The violent eruption of the Hunga-Tonga-Hunga-Ha’apai volcano caused serious damage on the island of Tonga and caused a tsunami warning in several countries on the Pacific coast.
Although several days have passed since the natural disaster, the inhabitants of the small island nation continue to deal with the consequences of the explosion.
One of the biggest drawbacks is that, at the moment, the entire island of Tonga is cut off from the rest of the world.
This is because the volcano’s eruption severely damaged the only submarine cable that connects the country with the rest of the global internet network. According to the local authorities, “both international and national communications were cut off due to the damage suffered by the submarine cable.”
According to the government, limited communication via satellite phones and high-frequency radio is possible for now, but these limitations make it difficult to assess the damage caused by the eruption.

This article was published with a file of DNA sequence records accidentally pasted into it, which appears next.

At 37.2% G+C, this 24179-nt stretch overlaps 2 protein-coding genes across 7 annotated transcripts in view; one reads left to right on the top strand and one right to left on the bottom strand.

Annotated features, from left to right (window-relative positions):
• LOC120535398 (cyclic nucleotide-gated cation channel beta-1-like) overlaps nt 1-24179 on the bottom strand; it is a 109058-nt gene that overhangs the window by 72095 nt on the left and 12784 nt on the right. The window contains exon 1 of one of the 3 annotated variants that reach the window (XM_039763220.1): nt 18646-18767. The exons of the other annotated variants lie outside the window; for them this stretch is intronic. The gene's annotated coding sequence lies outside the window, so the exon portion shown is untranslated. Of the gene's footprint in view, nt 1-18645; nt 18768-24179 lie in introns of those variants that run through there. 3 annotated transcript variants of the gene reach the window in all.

The internet cable that connected Tonga with the network had an extension of 827 kilometers and is secured through a repeater in Fiji, one of the closest neighbors of the oceanic country.
The problem is that the repair of the cable could take up to two weeks, since the work requires the intervention of a ship that specializes in submarine cables.
In addition, the repair capacity of the ship would depend on any new volcanic activity, so this waiting period could be extended even further.
This situation has once again highlighted the fragility of the internet network in some isolated localities and how vulnerable they are in the face of an emergency of this type.